Ask Nathan: Retro Classic EVs, Mustang GT vs Nissan Z, and – Should I buy a Subaru Brat?

1954 Pontiac Bonneville Special Motorama Concept Car (Designed by Harley Earl)

In this week’s Ask Nathan:

  • I think people will embrace retro classic EVs.
  • Simple choice: Mustang GT vs Nissan Z
  • I’m thinking about buying a Subaru Brat!

The first question comes from fan who thinks people will like BEVs more if they become retro classic EVs.

Q: (Via: Twitter@NathanAdlen) I know! Make retro classic EVs and people will stop complaining!

Nathan, I’m with you! I think people can embrace both gas and electric cars if they’re smart about it. I bet you if they started building retro classic EVs, you know, like modern EV versions of 1930 – 1970s cars, PEOPLE WOULD LOVE THEM!

Lovie Dov Eva

A: “Retro classic EVs” eh? Love it!

Actually, it’s been done many times in the past. One of the early TFL videos Roman and I put together was with an electrified 1957 Porsche (replica) 356-A. Called the Bec eSpeedster, it had a reported 100 mile range, 50-horsepower and a manual transmission. It was… unique.

There are a slew of people putting electric powertrains into old VW Beetles, and other old collectables.

I think, and I’m guessing you might agree, that automakers could makes some slick retro-themed electric vehicles, and it would grab the public’s interest. Just look at the Volkswagen I.D Buzz, it’s extremely popular, yet it’s months away from (U.S.) production. People simply like the looks and character of that van.

Modern, electric powertrains allow for a lot of space to play with, in terms of external and internal design. Who knows? In time, we may see some automakers build retro-futuristic vehicles that were impossible to produce back in the day. Finally, there’s rumors of a variety of old nameplates returning, including the Ford Thunderbird. Although it’s doubtful it will look retro, it may be an all-electric brother to the Mach-E. It would be cool if it resembled the iconic first generation model.

You never know what lurks around the corner. I hope automakers take advantage of EV’s flexibility.

  • N

The next question comes from a Mustang GT fan who want to know if we think the Nissan Z is better,

Q: (Twitter@NathanAdlen) Its been years since yaall tested a Mustang GT.

I saw Romans video with the Nissan Z and I wonder if you like it better than the GT

  • Cody

A: Hi Cody.

I have yet to drive the new Nissan Z, but Roman says it’s outstanding. Funny thing about the Mustang GT, it’s priced close to the base model Nissan Z, and it has a similar 0 to 60 mph time. I can’t make an informed opinion about the Z until I drive one.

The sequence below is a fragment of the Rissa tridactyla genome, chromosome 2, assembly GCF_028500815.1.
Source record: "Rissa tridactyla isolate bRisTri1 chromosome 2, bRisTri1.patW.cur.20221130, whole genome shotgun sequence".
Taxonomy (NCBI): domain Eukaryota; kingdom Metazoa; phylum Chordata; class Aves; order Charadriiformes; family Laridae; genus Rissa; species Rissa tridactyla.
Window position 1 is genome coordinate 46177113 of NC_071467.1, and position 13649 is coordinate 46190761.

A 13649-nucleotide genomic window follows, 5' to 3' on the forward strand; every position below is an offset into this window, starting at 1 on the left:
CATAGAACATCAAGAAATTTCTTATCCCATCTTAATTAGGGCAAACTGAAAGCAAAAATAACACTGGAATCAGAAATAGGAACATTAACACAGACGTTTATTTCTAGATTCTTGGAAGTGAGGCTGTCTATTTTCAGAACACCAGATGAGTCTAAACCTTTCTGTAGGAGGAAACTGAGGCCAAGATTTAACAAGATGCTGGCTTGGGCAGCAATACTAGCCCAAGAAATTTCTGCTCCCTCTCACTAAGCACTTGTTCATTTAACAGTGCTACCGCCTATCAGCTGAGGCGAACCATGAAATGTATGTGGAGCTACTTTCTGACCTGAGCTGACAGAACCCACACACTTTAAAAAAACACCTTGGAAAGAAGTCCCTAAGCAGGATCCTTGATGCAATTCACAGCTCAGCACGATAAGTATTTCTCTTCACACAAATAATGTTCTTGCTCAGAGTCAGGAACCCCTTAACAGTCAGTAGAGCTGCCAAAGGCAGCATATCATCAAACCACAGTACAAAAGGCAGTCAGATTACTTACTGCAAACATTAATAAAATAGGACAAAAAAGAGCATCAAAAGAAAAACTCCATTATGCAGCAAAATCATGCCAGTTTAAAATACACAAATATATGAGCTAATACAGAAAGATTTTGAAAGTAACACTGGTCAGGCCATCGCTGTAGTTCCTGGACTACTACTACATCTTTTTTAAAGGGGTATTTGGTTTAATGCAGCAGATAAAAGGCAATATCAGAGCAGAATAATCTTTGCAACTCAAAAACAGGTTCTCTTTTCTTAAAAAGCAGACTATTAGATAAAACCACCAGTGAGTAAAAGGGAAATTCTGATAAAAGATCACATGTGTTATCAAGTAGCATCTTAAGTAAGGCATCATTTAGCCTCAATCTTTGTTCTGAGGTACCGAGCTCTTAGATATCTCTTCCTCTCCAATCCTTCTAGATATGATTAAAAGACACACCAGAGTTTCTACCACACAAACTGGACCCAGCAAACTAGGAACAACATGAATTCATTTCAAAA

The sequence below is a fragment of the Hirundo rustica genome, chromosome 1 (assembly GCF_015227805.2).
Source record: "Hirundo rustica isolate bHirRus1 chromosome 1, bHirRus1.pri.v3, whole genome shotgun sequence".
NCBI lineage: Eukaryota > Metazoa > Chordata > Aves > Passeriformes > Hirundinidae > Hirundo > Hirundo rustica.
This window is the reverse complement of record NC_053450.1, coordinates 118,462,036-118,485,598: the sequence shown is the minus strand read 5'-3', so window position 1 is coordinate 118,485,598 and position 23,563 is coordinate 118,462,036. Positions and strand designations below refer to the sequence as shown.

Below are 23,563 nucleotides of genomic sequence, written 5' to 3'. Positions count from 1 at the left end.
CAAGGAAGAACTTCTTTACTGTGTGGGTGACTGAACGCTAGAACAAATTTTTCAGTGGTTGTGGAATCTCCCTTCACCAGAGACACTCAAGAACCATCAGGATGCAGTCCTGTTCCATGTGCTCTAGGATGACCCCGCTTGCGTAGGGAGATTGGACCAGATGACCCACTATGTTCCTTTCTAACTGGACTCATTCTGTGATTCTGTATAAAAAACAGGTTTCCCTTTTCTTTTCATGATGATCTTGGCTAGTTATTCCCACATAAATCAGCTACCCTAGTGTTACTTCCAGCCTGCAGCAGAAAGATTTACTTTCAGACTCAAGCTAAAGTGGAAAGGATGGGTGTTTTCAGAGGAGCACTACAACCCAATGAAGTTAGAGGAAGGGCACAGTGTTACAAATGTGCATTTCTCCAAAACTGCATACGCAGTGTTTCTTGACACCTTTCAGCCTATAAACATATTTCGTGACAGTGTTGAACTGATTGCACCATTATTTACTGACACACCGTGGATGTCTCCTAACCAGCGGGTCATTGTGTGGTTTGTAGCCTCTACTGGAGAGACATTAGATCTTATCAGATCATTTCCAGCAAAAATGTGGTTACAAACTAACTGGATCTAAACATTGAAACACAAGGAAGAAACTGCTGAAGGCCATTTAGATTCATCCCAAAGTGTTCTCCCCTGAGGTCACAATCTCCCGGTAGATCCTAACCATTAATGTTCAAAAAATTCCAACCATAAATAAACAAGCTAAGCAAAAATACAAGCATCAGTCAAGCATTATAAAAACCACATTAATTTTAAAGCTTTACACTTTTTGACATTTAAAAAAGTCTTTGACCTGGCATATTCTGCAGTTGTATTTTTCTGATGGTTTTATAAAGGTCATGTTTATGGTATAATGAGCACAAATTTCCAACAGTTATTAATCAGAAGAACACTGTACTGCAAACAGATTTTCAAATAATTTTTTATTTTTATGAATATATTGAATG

You see, these are completely different takes on sport cars. A big, naturally aspirated V8 vs a twin-turbo V6? Hell yes! They both have their merits, and I have to drive both within a small window of time, to get the feel of each one.

More importantly, we need to get our driver Paul to evaluate it. In my mind, his words on performance are automotive gospel.

As for the two cars side-by-side, I can say that I like the way the Nissan looks – a lot. Still, I know that Ford is about to unveil a serious update of the Mustang. I wonder how it will look?

Stay tuned.

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The last question comes from a message I got from a young fan who is thinking about buying a Subaru Brat.

Lost Cars of the 1980s - Subaru Bi-drive Recreational All-terrain... |  Hemmings
Images; Subaru

Q: Andre, Nathan and Tommy, I have a question.

I have a neighbor who has a slightly rusted 1983 Subaru Brat. I’m thinking about asking him to buy it. Do you know how much I should ask for it? He said it runs. I get my license in August and I want to restore something cool

  • Adam %
Was the Subaru BRAT too weird for its own good?

A: Hi Adam, I need a little more information about the Subaru Brat.

How many miles are on it? Can you tell me more about the condition, and if it has a title?

Prices for rough examples of Subaru Brats can top $4,000 – right now. Fortunately, I’ve seen a few runners going for less than $2,000.

These are super cool cars, and are a hoot to take off-road. I always wanted to restore one, and I can tell you that the older models weren’t very powerful. Still, they were economical and utilitarian. It’s possible that this model has the (impossible to find) turbocharged engine. They are very rare, and make about 94 horsepower, which is a lot more than the old 1.6-liter H4.

I have a recommendation: if this is your first attempt at working on a vehicle, I would recommend something a bit larger, with easier to source parts. Early 80s base-model trucks are still pretty affordable, and parts are plentiful. Parts for the Subaru will be harder to find.

Please send me more information, so I can better help you.

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Speaking of old projects…